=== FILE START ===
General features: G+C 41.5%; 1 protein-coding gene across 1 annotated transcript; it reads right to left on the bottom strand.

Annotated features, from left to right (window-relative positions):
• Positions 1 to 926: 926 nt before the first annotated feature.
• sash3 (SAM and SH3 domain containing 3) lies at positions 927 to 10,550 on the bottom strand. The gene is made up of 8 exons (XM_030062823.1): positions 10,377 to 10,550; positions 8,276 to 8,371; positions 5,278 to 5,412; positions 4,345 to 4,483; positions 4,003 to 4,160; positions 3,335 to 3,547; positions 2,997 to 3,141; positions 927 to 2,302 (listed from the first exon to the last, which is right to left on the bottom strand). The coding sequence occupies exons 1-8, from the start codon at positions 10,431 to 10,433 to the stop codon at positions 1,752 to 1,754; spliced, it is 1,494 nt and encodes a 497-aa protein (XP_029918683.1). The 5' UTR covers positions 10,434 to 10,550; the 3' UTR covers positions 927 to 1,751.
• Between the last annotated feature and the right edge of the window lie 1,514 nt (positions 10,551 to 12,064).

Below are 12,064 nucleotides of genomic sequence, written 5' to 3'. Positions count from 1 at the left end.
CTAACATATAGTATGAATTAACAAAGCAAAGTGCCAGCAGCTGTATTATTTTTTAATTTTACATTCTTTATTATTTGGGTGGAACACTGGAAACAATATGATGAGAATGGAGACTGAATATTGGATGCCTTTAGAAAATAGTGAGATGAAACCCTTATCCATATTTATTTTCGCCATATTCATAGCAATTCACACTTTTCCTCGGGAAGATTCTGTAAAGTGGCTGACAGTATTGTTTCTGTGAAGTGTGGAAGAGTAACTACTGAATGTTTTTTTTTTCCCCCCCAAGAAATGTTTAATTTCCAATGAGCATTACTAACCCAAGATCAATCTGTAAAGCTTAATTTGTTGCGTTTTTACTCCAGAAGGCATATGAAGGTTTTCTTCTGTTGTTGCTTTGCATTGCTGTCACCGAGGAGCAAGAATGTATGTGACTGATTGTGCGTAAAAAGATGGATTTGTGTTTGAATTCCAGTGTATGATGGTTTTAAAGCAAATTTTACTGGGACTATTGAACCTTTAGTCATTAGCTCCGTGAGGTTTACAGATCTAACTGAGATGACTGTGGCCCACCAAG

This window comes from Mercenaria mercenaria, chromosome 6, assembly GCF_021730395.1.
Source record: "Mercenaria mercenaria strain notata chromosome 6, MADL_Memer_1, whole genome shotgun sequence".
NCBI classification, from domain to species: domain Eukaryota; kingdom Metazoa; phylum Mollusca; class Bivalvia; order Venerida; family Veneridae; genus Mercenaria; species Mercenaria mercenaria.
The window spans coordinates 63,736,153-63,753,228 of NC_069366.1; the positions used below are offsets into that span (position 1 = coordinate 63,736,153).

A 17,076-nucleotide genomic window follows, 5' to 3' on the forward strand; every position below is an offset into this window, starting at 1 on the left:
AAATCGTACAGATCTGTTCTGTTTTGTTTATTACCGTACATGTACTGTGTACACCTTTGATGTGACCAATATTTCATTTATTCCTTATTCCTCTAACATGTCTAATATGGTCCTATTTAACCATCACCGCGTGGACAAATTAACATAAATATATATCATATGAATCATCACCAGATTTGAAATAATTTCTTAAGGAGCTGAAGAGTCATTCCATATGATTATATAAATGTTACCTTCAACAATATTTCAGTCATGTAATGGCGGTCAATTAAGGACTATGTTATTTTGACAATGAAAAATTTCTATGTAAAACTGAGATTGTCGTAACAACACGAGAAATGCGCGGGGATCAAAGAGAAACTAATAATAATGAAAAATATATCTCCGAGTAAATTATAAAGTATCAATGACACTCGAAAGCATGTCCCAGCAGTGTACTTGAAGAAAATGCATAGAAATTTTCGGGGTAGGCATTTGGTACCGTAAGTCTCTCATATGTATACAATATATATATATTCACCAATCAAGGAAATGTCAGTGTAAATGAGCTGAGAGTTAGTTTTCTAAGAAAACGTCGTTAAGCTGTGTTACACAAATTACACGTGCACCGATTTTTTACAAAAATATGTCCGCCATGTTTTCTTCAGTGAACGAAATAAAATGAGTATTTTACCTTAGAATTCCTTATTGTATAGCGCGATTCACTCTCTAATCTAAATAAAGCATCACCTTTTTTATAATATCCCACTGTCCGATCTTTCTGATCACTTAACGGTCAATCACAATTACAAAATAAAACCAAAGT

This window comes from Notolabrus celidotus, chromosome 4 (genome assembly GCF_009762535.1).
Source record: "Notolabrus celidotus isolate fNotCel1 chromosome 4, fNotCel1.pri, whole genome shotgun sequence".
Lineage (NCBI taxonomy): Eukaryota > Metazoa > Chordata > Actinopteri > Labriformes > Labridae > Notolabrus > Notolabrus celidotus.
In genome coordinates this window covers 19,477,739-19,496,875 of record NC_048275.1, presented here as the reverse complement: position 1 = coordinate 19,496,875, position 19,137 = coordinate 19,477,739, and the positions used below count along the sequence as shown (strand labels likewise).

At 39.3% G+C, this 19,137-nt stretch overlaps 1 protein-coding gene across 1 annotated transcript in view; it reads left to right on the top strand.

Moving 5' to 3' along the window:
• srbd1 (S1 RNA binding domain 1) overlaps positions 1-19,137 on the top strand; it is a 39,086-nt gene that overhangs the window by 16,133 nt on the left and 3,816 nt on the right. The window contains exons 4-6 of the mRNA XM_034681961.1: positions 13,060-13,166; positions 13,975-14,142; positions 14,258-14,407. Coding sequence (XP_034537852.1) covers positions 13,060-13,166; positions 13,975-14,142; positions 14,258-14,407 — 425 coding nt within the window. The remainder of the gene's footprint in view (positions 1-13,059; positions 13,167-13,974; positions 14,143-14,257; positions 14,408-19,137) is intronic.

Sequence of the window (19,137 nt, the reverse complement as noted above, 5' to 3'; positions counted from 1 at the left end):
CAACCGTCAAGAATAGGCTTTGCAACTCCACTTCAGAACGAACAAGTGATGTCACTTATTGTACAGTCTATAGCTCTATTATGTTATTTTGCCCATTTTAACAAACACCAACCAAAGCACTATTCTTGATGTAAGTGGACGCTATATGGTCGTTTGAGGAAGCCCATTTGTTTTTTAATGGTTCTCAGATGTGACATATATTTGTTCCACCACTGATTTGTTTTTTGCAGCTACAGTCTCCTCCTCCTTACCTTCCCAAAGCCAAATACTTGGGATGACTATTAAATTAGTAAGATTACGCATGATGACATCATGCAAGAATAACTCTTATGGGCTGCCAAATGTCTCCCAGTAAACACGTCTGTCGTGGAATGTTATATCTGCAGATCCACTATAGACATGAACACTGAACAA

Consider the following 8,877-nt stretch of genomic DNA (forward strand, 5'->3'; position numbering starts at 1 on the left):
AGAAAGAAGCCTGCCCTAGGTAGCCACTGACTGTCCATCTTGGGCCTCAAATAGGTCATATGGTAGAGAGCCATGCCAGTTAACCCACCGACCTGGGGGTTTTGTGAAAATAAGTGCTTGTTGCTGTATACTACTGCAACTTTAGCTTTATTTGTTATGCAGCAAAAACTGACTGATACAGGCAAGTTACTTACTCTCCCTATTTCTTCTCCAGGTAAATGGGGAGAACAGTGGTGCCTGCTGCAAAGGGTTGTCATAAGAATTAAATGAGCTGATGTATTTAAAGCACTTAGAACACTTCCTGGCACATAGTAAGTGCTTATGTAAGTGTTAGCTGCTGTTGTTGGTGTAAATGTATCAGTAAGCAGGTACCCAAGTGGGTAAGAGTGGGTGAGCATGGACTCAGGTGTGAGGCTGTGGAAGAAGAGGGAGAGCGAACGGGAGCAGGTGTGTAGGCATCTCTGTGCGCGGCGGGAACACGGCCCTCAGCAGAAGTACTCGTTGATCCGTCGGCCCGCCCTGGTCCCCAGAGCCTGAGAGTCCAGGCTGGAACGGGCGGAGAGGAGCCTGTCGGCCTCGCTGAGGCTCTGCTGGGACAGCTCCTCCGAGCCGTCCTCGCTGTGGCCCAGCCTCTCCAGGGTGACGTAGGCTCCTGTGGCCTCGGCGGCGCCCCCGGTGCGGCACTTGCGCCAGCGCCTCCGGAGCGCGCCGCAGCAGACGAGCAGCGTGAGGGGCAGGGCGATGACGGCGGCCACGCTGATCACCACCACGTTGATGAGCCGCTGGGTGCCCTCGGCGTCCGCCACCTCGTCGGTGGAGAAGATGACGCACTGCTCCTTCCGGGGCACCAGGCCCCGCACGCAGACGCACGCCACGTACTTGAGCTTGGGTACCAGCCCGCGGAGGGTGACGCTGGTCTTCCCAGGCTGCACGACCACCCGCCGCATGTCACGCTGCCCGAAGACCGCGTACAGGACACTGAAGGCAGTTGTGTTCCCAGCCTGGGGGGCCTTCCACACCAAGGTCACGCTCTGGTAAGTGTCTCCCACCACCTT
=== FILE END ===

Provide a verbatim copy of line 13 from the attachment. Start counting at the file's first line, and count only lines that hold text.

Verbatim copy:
AAATCGTACAGATCTGTTCTGTTTTGTTTATTACCGTACATGTACTGTGTACACCTTTGATGTGACCAATATTTCATTTATTCCTTATTCCTCTAACATGTCTAATATGGTCCTATTTAACCATCACCGCGTGGACAAATTAACATAAATATATATCATATGAATCATCACCAGATTTGAAATAATTTCTTAAGGAGCTGAAGAGTCATTCCATATGATTATATAAATGTTACCTTCAACAATATTTCAGTCATGTAATGGCGGTCAATTAAGGACTATGTTATTTTGACAATGAAAAATTTCTATGTAAAACTGAGATTGTCGTAACAACACGAGAAATGCGCGGGGATCAAAGAGAAACTAATAATAATGAAAAATATATCTCCGAGTAAATTATAAAGTATCAATGACACTCGAAAGCATGTCCCAGCAGTGTACTTGAAGAAAATGCATAGAAATTTTCGGGGTAGGCATTTGGTACCGTAAGTCTCTCATATGTATACAATATATATATATTCACCAATCAAGGAAATGTCAGTGTAAATGAGCTGAGAGTTAGTTTTCTAAGAAAACGTCGTTAAGCTGTGTTACACAAATTACACGTGCACCGATTTTTTACAAAAATATGTCCGCCATGTTTTCTTCAGTGAACGAAATAAAATGAGTATTTTACCTTAGAATTCCTTATTGTATAGCGCGATTCACTCTCTAATCTAAATAAAGCATCACCTTTTTTATAATATCCCACTGTCCGATCTTTCTGATCACTTAACGGTCAATCACAATTACAAAATAAAACCAAAGT